By Dmitry Filipoff
CIMSEC discussed the 1980s Maritime Strategy with Capt. Robby Harris (ret.), who helped draft the 1986 unclassified version of the strategy that published in Proceedings. In this discussion, Harris discusses how the unclassified version was initiated, how steady state competition and crisis response figured into the strategy, and how bold leadership at the highest levels of Navy leadership elevated the importance of maritime strategy.
What was your personal role and relationship with the Maritime Strategy?
In September 1982 as a brand-new Navy commander I reported for duty to the Navy’s Long Range Planning staff (OP-00X) under then-Rear Admiral Chuck Larson (later CINCPACFLT and CINCPAC). I already had higher education credentials and experience in the strategy and policy world, like many of my peers who worked on the strategy at that time. OP-00X was personal staff to CNO Admiral James Watkins. Soon after I reported for duty Admiral Larson was transferred and the OP-00X staff was combined with the staff of the CNO Executive Panel (OP-00K). OP-00K also was personal staff to the CNO responsible for providing staff support to the civilian members of the CNO Executive Panel (CEP). OP-00K provided strategic advice directly to the CNO with zero intermediaries, i.e., we did not report via the Vice CNO. The CNO Executive Panel (CEP) was a Federal Advisory Committee and the CNO was the only service chief with his own Federal Advisory Committee. Members of the CEP included some of the Cold War’s most noted strategists, including Albert and Roberta Wohlstetter, James Woolsey, Helmut (Hal) Sonnenfeldt, Henry (Harry) Rowen, Andrew Marshall, and others.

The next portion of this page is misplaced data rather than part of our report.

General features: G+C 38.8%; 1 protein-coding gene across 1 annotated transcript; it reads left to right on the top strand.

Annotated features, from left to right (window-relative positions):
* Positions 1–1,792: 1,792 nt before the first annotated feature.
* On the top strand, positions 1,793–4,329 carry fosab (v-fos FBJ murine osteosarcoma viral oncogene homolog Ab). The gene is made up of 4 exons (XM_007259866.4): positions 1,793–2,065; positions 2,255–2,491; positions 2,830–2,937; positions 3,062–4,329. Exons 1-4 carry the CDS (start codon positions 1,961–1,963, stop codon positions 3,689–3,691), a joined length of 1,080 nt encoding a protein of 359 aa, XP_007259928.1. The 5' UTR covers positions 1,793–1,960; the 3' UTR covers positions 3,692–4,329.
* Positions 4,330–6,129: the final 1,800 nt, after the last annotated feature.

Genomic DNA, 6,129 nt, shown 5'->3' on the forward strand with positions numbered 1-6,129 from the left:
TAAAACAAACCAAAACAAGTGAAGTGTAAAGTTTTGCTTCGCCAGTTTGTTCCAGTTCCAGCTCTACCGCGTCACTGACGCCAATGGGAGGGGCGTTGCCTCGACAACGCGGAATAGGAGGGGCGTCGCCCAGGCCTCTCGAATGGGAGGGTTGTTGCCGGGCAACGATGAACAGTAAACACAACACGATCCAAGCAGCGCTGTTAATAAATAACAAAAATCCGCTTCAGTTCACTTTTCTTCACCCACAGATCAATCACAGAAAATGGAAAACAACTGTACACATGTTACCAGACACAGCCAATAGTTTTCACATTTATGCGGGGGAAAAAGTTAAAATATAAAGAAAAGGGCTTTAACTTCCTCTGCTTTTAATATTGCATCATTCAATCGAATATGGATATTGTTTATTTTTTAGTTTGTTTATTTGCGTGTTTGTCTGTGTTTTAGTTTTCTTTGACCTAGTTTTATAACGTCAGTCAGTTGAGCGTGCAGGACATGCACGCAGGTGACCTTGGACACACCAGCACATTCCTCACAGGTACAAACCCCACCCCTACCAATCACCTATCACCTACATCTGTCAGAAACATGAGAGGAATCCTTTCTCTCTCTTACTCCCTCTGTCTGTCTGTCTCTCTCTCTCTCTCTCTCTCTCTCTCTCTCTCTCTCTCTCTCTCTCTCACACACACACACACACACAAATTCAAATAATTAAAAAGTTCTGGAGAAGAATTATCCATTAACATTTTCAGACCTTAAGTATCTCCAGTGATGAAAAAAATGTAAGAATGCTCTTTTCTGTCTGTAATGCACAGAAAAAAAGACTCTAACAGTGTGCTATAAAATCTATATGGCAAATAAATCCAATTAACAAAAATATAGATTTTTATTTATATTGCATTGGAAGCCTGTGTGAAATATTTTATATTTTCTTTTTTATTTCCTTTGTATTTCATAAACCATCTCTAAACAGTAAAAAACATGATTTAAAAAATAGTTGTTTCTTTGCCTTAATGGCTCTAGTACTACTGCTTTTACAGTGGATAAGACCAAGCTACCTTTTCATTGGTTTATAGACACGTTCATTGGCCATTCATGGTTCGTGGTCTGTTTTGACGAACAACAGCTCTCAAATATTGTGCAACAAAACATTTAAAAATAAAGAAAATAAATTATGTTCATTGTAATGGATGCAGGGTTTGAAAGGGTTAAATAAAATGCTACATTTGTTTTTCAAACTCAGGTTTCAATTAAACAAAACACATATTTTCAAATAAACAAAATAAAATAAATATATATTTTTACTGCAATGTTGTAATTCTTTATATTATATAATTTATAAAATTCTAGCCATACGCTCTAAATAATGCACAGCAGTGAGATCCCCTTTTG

Because of the prominence of the CEP membership, CNO Watkins directed that the Maritime Strategy be briefed and discussed with the CEP several times. As a CEP staff officer, I sat in the room and observed the briefings and discussions on numerous occasions. By late 1983 I had heard the strategy briefed and discussed many times at a very high level. By early 1984 after listening to the strategy so many times it occurred to me that the strategy should be declassified and printed in USNI Proceedings. Because of my position on the CNO’s personal staff I was able to make the recommendation to CNO Watkins. CNO Watkins approved my recommendation and I was sent off to Annapolis to meet with Fred Rainbow, the editor-in-chief of Proceedings, to deliver the CNO’s decision. In late 1985 before I detached from the OP-00K staff Captain Linton Brooks and I wrote the first draft of the CNO’s Proceedings article. There were many more drafts after that initial one. The rest is history.
I should point out that I felt that the Maritime Strategy as often briefed in DC in the early 1980s over-emphasized the role of the U.S. Navy in a conflict with the Soviets and did not sufficiently emphasize the day-to-day operations of the U. S. Navy in fostering the country’s economic standing and the post-WWII order (we didn’t call it the Liberal Order then!). My colleague Captain Peter Swartz informed me that I was not alone in my belief. Peter reported that “RADM Ron Kurth felt strongly about this as well, and pushed back at me hard in front of a room full of more senior flags that I was briefing. ‘Peter, we’re never going to fight the Russians! We’re going to continue to put out fires and deploy all over the world in lesser contingencies. That’s what the strategy should be about, because that’s what it is about, in the real world.’” Peter explains further that the strategy’s emphasis on fighting the Soviets was necessary to gain leverage with the Office of the Secretary of Defense (OSD) and the Joint Staff. Nevertheless, I thought that the strategy should place greater emphasis on the Navy’s role in ensuring conventional deterrence, crisis management, and tamping down localized conflicts and crises.
Although I certainly am not solely responsible, the final version of CNO Watkins’ Proceedings article reflects several of my recommendations and areas of emphasis. Examples include:
“…our Navy devotes much of its effort to maintaining this stability. Potential crises and the aftermath of crises have increasingly defined the location and character of our forward deployments.”